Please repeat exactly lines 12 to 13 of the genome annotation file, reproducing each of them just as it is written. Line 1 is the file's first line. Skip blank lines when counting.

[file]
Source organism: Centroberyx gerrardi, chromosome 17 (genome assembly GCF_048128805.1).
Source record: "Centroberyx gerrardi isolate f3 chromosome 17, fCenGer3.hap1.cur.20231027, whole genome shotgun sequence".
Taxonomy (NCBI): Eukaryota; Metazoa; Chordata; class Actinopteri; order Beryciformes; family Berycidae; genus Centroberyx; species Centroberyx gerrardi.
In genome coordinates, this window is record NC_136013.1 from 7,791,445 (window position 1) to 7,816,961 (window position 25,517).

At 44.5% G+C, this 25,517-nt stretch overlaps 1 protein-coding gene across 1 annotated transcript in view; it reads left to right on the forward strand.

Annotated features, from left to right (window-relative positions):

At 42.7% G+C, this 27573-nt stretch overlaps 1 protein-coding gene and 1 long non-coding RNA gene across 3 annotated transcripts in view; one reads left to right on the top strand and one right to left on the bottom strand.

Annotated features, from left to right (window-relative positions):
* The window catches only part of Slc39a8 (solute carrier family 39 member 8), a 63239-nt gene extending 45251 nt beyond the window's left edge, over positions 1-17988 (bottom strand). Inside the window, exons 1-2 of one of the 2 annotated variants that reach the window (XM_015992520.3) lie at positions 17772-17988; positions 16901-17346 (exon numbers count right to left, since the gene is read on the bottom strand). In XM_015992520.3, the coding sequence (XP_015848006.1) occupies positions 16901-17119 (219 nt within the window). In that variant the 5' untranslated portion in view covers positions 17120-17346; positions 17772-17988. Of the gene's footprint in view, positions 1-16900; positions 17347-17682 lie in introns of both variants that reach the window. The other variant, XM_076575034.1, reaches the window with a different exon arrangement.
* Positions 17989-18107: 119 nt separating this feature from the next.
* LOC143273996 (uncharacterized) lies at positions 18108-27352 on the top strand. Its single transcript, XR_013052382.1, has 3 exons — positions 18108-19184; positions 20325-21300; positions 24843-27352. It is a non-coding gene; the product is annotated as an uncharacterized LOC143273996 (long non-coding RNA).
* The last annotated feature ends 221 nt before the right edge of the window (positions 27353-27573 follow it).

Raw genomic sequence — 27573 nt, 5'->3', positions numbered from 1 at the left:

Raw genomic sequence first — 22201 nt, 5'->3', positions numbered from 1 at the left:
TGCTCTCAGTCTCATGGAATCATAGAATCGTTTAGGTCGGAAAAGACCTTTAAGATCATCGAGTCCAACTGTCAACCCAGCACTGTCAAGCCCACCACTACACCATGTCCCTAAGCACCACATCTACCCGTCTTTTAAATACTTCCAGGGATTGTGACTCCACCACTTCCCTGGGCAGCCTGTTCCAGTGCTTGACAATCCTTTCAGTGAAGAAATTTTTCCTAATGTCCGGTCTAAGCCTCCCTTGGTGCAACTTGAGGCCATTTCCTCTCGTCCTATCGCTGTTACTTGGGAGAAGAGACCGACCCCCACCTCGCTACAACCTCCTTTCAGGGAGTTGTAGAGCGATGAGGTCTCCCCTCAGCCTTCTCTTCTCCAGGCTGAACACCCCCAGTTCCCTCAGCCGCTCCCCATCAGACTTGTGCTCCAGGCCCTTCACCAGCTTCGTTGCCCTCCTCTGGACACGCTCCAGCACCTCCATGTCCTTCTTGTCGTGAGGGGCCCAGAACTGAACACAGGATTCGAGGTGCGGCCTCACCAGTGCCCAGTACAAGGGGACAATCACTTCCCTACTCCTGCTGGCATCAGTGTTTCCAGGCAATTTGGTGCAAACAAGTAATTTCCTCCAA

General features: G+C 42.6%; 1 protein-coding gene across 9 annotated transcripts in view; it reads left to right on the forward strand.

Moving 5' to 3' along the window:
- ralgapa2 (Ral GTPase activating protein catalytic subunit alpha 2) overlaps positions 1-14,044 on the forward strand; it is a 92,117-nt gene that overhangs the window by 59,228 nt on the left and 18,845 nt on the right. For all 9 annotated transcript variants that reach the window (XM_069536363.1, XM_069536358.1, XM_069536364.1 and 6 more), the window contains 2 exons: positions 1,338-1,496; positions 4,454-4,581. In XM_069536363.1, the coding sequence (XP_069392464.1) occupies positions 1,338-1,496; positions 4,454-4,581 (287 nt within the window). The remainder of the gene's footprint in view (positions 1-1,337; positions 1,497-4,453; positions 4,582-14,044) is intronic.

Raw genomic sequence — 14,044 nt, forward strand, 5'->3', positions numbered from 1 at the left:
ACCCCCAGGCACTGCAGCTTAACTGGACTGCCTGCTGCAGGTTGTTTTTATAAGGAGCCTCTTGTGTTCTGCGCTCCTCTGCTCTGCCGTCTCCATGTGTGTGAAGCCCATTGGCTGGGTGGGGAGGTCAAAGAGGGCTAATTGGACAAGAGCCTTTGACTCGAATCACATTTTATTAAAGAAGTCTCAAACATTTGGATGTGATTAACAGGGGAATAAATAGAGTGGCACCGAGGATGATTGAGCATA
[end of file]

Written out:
* The last annotated feature ends 221 nt before the right edge of the window (positions 27353-27573 follow it).

Raw genomic sequence — 27573 nt, 5'->3', positions numbered from 1 at the left: